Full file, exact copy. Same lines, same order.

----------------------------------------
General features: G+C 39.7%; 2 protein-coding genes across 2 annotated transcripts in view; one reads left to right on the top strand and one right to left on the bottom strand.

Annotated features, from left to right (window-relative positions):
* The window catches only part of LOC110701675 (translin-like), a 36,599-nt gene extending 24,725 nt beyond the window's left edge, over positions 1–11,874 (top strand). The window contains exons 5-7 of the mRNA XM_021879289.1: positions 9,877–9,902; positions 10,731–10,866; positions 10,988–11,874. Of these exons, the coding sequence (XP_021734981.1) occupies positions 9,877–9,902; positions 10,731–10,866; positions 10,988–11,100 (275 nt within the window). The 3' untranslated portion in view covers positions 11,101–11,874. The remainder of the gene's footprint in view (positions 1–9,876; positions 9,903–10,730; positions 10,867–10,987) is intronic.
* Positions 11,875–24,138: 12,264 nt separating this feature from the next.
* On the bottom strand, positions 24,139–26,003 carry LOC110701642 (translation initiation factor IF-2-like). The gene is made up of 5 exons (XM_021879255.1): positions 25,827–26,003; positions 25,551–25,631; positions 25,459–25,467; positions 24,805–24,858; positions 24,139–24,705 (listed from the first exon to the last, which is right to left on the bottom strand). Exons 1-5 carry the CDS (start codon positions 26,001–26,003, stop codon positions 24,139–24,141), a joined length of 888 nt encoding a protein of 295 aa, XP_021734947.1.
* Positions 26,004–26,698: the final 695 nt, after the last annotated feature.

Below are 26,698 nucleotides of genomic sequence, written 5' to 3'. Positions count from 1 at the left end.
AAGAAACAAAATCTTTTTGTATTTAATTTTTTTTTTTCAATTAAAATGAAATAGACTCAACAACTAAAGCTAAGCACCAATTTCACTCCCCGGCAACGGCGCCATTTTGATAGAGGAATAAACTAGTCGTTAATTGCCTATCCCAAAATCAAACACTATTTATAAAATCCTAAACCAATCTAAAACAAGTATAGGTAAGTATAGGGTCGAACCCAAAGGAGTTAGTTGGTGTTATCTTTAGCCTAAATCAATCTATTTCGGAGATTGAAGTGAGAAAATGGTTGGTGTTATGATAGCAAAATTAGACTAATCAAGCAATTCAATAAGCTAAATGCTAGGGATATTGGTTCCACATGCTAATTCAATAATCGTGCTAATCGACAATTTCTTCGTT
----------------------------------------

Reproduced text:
General features: G+C 39.7%; 2 protein-coding genes across 2 annotated transcripts in view; one reads left to right on the top strand and one right to left on the bottom strand.

Annotated features, from left to right (window-relative positions):
* The window catches only part of LOC110701675 (translin-like), a 36,599-nt gene extending 24,725 nt beyond the window's left edge, over positions 1–11,874 (top strand). The window contains exons 5-7 of the mRNA XM_021879289.1: positions 9,877–9,902; positions 10,731–10,866; positions 10,988–11,874. Of these exons, the coding sequence (XP_021734981.1) occupies positions 9,877–9,902; positions 10,731–10,866; positions 10,988–11,100 (275 nt within the window). The 3' untranslated portion in view covers positions 11,101–11,874. The remainder of the gene's footprint in view (positions 1–9,876; positions 9,903–10,730; positions 10,867–10,987) is intronic.
* Positions 11,875–24,138: 12,264 nt separating this feature from the next.
* On the bottom strand, positions 24,139–26,003 carry LOC110701642 (translation initiation factor IF-2-like). The gene is made up of 5 exons (XM_021879255.1): positions 25,827–26,003; positions 25,551–25,631; positions 25,459–25,467; positions 24,805–24,858; positions 24,139–24,705 (listed from the first exon to the last, which is right to left on the bottom strand). Exons 1-5 carry the CDS (start codon positions 26,001–26,003, stop codon positions 24,139–24,141), a joined length of 888 nt encoding a protein of 295 aa, XP_021734947.1.
* Positions 26,004–26,698: the final 695 nt, after the last annotated feature.

Below are 26,698 nucleotides of genomic sequence, written 5' to 3'. Positions count from 1 at the left end.
AAGAAACAAAATCTTTTTGTATTTAATTTTTTTTTTTCAATTAAAATGAAATAGACTCAACAACTAAAGCTAAGCACCAATTTCACTCCCCGGCAACGGCGCCATTTTGATAGAGGAATAAACTAGTCGTTAATTGCCTATCCCAAAATCAAACACTATTTATAAAATCCTAAACCAATCTAAAACAAGTATAGGTAAGTATAGGGTCGAACCCAAAGGAGTTAGTTGGTGTTATCTTTAGCCTAAATCAATCTATTTCGGAGATTGAAGTGAGAAAATGGTTGGTGTTATGATAGCAAAATTAGACTAATCAAGCAATTCAATAAGCTAAATGCTAGGGATATTGGTTCCACATGCTAATTCAATAATCGTGCTAATCGACAATTTCTTCGTT